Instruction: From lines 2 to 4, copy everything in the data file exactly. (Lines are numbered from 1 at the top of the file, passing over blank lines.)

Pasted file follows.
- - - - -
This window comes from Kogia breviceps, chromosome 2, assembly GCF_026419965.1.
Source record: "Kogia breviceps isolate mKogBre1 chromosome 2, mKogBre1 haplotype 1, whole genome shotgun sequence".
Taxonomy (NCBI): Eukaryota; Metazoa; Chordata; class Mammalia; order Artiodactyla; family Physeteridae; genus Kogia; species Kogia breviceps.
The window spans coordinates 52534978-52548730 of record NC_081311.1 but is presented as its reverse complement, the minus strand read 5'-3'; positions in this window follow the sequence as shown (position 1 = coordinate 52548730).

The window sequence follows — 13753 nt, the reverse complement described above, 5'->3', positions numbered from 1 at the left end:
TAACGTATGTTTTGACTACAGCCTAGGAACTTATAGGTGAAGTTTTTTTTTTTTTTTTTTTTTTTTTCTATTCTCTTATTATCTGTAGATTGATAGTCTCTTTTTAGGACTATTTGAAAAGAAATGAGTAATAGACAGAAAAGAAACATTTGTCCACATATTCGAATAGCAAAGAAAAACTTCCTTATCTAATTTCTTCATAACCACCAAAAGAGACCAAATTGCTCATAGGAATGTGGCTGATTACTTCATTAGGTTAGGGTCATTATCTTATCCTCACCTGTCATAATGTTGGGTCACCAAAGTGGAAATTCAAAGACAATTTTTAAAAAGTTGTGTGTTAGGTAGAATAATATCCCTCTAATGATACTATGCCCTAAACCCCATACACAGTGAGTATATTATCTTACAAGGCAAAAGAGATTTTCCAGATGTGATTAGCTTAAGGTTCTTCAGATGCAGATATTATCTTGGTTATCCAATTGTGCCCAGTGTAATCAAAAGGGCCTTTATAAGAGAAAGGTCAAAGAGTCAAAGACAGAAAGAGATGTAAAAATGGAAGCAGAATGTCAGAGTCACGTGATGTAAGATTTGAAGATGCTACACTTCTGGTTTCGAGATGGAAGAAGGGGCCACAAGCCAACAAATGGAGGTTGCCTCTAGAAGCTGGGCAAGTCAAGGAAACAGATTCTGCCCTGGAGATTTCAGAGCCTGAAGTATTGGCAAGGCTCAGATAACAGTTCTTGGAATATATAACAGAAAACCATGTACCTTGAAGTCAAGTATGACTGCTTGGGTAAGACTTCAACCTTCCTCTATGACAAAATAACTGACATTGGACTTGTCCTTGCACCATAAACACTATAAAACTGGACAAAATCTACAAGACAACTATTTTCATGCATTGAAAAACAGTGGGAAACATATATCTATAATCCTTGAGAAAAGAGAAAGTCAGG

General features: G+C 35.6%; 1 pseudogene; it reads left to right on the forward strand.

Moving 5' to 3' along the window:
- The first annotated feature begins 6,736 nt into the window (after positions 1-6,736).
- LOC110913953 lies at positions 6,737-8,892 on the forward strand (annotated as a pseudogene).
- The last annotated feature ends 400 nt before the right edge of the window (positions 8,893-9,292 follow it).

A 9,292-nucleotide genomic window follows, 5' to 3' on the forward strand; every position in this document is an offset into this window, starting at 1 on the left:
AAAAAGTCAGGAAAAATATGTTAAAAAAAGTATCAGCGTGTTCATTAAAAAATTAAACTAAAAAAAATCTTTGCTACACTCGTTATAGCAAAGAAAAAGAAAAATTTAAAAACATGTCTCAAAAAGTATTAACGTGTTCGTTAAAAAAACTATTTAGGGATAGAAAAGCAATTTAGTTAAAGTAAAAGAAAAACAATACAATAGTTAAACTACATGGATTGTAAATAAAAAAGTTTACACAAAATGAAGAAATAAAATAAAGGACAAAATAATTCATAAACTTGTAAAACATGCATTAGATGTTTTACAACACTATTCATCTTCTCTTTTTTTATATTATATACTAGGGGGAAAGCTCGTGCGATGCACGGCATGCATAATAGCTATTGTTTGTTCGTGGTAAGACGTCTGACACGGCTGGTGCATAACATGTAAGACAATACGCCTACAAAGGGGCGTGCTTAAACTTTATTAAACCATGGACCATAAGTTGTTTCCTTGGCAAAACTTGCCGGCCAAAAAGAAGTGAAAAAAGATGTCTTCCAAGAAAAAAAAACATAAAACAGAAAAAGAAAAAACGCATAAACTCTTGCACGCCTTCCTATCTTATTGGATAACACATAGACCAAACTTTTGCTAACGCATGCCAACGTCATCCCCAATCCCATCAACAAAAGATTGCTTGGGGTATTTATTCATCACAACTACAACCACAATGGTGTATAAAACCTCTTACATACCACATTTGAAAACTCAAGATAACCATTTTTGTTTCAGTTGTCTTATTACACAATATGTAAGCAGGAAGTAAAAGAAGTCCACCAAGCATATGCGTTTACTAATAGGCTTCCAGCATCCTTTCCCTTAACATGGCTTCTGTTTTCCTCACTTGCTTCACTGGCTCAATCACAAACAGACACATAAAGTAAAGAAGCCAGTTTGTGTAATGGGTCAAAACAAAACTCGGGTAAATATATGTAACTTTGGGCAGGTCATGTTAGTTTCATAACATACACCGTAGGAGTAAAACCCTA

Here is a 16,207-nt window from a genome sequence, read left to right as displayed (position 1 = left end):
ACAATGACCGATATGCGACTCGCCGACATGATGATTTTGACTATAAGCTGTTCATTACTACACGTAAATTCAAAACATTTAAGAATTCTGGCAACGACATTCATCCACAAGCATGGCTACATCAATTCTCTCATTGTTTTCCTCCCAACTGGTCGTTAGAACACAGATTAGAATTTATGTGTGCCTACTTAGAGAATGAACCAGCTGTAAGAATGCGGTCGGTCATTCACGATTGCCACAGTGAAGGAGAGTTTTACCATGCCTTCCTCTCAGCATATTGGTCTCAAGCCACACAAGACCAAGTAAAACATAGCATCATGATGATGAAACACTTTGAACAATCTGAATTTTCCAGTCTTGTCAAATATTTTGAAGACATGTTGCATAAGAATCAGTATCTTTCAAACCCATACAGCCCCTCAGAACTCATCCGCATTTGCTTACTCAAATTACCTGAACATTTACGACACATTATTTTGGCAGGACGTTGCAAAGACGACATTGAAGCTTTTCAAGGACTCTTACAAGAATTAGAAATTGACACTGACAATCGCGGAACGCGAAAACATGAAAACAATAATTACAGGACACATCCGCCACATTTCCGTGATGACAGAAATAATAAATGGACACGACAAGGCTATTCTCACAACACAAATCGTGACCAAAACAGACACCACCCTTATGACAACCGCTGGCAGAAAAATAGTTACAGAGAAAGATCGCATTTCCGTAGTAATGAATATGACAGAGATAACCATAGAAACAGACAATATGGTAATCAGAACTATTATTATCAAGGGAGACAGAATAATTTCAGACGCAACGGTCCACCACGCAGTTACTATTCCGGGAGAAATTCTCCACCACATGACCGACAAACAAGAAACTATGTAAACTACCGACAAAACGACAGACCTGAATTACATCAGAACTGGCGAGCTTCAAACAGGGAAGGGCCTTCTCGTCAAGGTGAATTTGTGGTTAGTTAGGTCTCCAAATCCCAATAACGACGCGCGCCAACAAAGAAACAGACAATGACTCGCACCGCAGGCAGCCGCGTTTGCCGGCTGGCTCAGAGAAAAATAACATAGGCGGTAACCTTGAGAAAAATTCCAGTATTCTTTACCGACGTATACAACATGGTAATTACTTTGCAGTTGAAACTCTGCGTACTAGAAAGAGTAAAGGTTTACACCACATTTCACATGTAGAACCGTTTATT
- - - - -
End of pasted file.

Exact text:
Source record: "Kogia breviceps isolate mKogBre1 chromosome 2, mKogBre1 haplotype 1, whole genome shotgun sequence".
Taxonomy (NCBI): Eukaryota; Metazoa; Chordata; class Mammalia; order Artiodactyla; family Physeteridae; genus Kogia; species Kogia breviceps.
The window spans coordinates 52534978-52548730 of record NC_081311.1 but is presented as its reverse complement, the minus strand read 5'-3'; positions in this window follow the sequence as shown (position 1 = coordinate 52548730).